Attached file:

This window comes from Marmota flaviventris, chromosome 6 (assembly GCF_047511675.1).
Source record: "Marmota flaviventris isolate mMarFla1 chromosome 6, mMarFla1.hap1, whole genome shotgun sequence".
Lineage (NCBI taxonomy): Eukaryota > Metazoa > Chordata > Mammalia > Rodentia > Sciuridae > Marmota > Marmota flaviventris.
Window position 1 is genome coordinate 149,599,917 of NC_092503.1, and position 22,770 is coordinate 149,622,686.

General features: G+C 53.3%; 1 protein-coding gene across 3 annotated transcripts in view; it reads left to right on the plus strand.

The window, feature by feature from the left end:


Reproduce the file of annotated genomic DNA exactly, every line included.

This window comes from Marmota flaviventris, chromosome 6 (assembly GCF_047511675.1).
Source record: "Marmota flaviventris isolate mMarFla1 chromosome 6, mMarFla1.hap1, whole genome shotgun sequence".
Lineage (NCBI taxonomy): Eukaryota > Metazoa > Chordata > Mammalia > Rodentia > Sciuridae > Marmota > Marmota flaviventris.
Window position 1 is genome coordinate 149,599,917 of NC_092503.1, and position 22,770 is coordinate 149,622,686.

General features: G+C 53.3%; 1 protein-coding gene across 3 annotated transcripts in view; it reads left to right on the plus strand.

The window, feature by feature from the left end: